Depression symptoms vary from one person to the next, and some people have symptoms that others do not have. However, there are some symptoms that are almost always present in cases of clinical depression. In fact, in order to be diagnosed with major depression, a person must have five of the following nine symptoms for at least two weeks.
· Depressed mood most days for most of the day
· Loss of interest in things that used to bring pleasure
· Weight loss or gain without trying to lose or gain weight
· Trouble sleeping
· Noticeable lethargy or restlessness
· Extreme fatigue or lack of energy
· Feelings of guilt or worthlessness
· Difficulty making decisions or focusing on tasks
· Thoughts of death or suicide
Major Depression versus Dysthymia
There are several types of depression. The most common types are major depression and dysthymia. Major depression involves severe and debilitating symptoms, while dysthymia is less severe but lasts much longer. Some people suffer from dysthymia for years or even decades before recognizing that they have a treatable medical condition.
Psychologists use a specific guide called the DSM-IV (Diagnostic and Statistical Manual of Mental Disorders, version four) to diagnose clinical depression. A doctor make a diagnosis of dysthymia if a person has depression symptoms that last for two years or longer. In addition, a person with dysthymia will have two or more of the following symptoms and the symptoms will adversely affect the person's ability to work, socialize or function in general.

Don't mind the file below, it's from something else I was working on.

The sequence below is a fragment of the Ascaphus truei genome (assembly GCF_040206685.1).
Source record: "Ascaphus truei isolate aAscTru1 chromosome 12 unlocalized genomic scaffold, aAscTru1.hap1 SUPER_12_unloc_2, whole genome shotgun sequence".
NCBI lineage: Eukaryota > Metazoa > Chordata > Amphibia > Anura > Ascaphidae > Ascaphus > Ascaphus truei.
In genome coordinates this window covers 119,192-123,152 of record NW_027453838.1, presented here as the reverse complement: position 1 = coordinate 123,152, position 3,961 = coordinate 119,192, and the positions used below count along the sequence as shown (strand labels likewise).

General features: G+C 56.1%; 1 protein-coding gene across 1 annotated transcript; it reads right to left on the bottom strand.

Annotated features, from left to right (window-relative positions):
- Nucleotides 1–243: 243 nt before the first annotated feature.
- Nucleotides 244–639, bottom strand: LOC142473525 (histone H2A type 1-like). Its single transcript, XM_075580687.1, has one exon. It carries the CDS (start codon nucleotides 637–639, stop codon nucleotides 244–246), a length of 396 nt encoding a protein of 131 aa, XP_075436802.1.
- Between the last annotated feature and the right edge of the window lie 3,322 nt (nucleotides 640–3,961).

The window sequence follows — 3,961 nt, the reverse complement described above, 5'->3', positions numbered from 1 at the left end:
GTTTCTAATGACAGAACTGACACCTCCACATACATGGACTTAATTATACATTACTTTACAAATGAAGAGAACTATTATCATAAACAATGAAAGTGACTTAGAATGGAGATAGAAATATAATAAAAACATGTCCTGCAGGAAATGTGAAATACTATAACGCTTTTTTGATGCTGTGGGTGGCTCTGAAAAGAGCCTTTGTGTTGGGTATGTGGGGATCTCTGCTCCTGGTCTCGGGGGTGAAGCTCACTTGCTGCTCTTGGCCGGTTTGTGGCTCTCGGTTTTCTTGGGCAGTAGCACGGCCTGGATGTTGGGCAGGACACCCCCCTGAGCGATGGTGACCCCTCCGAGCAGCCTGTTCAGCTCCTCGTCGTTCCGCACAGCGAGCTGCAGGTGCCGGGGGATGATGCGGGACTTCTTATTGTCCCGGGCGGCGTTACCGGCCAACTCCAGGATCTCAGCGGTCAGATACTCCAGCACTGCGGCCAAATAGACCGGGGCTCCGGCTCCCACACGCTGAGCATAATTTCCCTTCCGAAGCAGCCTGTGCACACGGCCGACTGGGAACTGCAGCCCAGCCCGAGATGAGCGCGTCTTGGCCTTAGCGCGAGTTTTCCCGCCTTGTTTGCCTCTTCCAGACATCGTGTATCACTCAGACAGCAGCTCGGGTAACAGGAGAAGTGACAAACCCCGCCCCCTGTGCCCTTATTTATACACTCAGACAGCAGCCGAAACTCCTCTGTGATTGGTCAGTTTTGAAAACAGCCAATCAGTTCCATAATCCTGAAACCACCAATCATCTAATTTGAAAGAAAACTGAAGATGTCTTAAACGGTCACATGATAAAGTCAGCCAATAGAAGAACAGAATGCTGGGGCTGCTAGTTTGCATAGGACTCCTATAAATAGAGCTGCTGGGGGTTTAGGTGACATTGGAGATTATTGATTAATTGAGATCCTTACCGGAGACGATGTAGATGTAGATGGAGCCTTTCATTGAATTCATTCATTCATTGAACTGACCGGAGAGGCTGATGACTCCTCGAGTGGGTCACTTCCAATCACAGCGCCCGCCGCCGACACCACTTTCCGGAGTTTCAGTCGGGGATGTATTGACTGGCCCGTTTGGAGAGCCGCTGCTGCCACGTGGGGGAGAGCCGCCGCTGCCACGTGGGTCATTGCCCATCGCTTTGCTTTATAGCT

· Decreased or increased appetite
· Fatigue or low energy
· Sleeping too much or not enough
· Low self esteem or the belief that one is worthless
· Trouble focusing or concentrating
People with dysthymia often become very good at hiding their symptoms. Sometimes only those who are closest to the person will even know that the depression exists.
How Depression Affects the Body
Depression is a whole body condition. It does not just affect the mind and emotions. Many people visit doctors for physical problems that are, in fact, symptoms of depression. Such symptoms include headaches, backaches, upset stomach, and general aches and pains. Lack of energy and loss of libido are other common physical symptoms that may be related to an underlying depression. Doctors often treat these symptoms with pain killers, antacids or ED medications. The symptoms may go away for a while, masking the underlying problem, but depression almost always returns in one form or another. Sometimes it returns with entirely different physical symptoms, making it even more challenging to diagnose and treat the real problem.
Women and Depression
Women are a bit more likely than men to be diagnosed with clinical depression. There are a few reasons why this is the case. For one thing, women are usually more emotionally sensitive, so depression symptoms are more obvious in them. Men, on the other hand, may act out depression with anger, alcoholism or drug abuse or by working long hours in order to avoid their emotions.
Women may also become depressed after they give birth. This unique form of depression is known as postpartum depression. Its symptoms are similar to those of depression in general but may also include specific feelings about the woman's ability to bond with or care for her new baby.